Narita Bahra QC, leading Jamie Scott, secured a Not Guilty verdict to Murder on the grounds of Diminished Responsibility, for a nineteen-year-old client who suffers from Autism Spectrum Disorder (ASD).
During the trial the court heard how the client’s parents had attempted for years to have their son assessed for his mental health condition as opposed to his educational development and behavioural integration into mainstream schools. Evidence was elicited as to how ASD impacts daily life and social behaviour. The client’s needs had been wrongly assessed as a teenager as behavioural and emotional problems, rather than anything more complex, leading to a prolonged and depressing cycle of outbursts and exclusion from school, without attempts to address the root of that anger. Tragically, the lack of assessment and diagnosis of the ASD mental health condition culminated in the client killing his mother, via 82 incisions.
The defence instructed and relied upon established and experienced expert witnesses, a Psychiatrist and Psychologist, to identify the specific symptoms of ASD. Care was required in the diagnosis as the core symptoms of ASD can partially overlap with other mental health issues (i.e., psychosis, personality disorders) or be present in comorbidity. In this case, social disadvantage barriers played a significant factor in the condition remaining undiagnosed.
The defence team deployed an understanding of the mental health condition to demonstrate how, despite the condition being medically undiagnosed and despite he himself failing to recognise that he was in a state of crisis, all the evidence demonstrated that the client suffered from severe ASD. The Covid pandemic played a substantial part in the failures to identify that the client was under substantial stress and having difficulty in coping, predicting outcomes and fully understanding the consequences of his actions. The client’s father described him as becoming increasingly isolated during the lockdowns, retreating to his room to play video games for hours on end.
The positive result was that the prosecution Psychiatrist re-considered the evidence elicited by the defence and revised his opinion, accepting that the client, at the material time of the killing was suffering from a Mental Health Disorder, namely Autism Spectrum Disorder and that the said condition, was more likely than not to have impacted the client’s mental functioning and ability to exercise self-control at the time of the killing.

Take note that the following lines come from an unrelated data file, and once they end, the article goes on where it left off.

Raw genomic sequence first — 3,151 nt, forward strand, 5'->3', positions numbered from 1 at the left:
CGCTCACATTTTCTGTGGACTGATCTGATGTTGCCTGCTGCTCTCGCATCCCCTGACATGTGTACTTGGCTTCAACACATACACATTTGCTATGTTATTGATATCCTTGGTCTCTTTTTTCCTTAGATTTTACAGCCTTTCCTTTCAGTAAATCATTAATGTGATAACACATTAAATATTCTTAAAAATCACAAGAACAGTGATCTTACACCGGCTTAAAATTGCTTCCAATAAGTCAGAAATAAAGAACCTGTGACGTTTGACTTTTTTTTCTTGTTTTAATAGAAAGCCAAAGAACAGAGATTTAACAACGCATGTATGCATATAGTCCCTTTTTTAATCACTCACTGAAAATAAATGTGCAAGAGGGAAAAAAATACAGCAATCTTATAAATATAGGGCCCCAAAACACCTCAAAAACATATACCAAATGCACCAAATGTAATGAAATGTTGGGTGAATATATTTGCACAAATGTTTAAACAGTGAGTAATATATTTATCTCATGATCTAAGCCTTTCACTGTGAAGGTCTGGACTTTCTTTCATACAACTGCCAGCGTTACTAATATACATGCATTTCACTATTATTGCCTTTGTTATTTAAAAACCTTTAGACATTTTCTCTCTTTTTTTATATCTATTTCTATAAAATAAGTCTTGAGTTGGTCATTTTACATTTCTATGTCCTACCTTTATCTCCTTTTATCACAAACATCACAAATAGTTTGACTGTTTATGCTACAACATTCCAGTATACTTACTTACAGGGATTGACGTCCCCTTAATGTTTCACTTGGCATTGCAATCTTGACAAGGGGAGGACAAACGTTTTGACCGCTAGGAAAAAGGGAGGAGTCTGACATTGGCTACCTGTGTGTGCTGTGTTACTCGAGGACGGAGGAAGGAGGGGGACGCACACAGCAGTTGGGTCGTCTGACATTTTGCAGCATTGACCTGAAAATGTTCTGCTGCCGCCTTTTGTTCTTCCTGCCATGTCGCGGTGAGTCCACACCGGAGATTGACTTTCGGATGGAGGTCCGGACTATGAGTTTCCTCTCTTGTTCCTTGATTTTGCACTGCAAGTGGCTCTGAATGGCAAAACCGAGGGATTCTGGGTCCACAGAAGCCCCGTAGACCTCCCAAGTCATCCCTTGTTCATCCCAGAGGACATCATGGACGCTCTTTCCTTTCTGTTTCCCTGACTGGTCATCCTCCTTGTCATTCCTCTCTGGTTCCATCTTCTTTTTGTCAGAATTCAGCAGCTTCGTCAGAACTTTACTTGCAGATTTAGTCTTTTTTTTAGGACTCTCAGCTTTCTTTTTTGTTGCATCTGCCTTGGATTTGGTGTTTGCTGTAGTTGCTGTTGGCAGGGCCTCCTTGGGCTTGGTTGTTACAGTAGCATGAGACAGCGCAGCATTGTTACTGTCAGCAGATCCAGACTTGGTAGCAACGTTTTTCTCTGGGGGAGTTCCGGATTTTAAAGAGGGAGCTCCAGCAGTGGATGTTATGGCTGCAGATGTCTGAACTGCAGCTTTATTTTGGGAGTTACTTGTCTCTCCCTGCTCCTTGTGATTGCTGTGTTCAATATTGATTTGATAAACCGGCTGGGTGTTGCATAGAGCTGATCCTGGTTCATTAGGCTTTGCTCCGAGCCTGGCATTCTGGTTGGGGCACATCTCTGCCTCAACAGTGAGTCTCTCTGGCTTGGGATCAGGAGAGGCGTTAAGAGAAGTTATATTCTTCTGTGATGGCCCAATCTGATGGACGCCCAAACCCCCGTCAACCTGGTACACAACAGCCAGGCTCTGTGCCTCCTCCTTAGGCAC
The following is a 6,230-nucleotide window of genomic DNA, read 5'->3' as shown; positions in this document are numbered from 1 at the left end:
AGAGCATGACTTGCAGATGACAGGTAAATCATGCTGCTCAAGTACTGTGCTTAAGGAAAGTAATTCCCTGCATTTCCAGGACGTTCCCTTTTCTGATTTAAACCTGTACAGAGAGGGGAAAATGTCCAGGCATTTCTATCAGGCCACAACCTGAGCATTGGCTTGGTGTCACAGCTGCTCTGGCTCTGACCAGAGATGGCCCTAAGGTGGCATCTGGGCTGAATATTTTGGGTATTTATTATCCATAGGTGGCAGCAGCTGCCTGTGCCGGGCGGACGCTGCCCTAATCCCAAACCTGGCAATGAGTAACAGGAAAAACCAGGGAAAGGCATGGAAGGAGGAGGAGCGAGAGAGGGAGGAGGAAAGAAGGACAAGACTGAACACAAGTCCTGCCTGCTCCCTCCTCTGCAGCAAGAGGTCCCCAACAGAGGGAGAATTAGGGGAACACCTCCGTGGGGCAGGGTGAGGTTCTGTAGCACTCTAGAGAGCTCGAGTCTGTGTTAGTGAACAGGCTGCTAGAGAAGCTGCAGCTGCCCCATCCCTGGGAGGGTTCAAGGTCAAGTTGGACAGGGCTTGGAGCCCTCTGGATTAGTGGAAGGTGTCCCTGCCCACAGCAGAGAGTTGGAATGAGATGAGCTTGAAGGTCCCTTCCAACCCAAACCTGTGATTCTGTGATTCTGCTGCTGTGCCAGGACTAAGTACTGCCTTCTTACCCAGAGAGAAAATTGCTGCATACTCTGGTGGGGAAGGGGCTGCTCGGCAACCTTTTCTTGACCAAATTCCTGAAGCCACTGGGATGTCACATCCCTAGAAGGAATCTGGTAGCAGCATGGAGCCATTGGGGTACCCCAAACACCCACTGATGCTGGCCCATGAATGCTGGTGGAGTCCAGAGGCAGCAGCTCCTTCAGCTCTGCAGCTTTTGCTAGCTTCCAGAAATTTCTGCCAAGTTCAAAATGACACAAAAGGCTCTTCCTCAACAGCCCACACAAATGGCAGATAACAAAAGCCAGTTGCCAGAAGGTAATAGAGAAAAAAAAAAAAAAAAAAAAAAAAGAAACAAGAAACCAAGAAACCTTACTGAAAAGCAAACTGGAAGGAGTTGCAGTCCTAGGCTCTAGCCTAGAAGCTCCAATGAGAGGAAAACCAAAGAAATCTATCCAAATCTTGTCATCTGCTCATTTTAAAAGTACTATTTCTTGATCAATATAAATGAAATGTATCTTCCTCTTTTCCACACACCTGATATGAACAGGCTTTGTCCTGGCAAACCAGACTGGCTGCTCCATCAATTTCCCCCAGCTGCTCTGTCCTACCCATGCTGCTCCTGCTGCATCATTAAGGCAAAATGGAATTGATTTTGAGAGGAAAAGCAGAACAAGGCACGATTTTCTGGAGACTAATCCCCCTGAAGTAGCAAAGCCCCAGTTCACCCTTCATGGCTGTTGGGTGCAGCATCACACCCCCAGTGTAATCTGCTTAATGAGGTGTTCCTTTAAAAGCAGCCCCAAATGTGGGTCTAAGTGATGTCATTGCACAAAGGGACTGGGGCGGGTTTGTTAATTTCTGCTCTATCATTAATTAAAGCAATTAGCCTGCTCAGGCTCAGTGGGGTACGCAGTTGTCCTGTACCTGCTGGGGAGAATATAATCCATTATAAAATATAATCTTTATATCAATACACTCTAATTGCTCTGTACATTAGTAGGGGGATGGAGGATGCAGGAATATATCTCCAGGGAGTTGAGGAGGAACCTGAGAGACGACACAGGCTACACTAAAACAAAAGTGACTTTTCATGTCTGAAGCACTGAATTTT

It may come as no surprise that mental disorders have increased as a significant factor in UK homicides. Understanding of mental health conditions, such as ASD,
in the criminal justice system is critical, yet the reality is that such understanding is lacking. Statistics reveal that a significant proportion of offenders with mental disorders continue to be imprisoned and there has been a fall in the use of hospital order disposals.
It is imperative when defending in cases where mental disorder arises that an experienced defence team is assembled at the outset, to work together to identify what are often complex mental health issues, which can interact with substance misuse. The outcome of early instruction will positively impact the trajectory the case takes within the criminal justice system.
No two cases will ever be the same and nor will the full extent of medical diagnosis and legal issues be immediately apparent, without expert assistance.
The key to psychiatric defences is establishing the cause of the individual’s disturbance and deterioration which led to the offending, the medical diagnosis and the extent of the mental disorder. This enables the defence team to prepare the defence, engage with the client, whilst still retaining empathy (a detachment that allows one to see the individual’s point of view without losing sight of the crime and its impact on victims and society).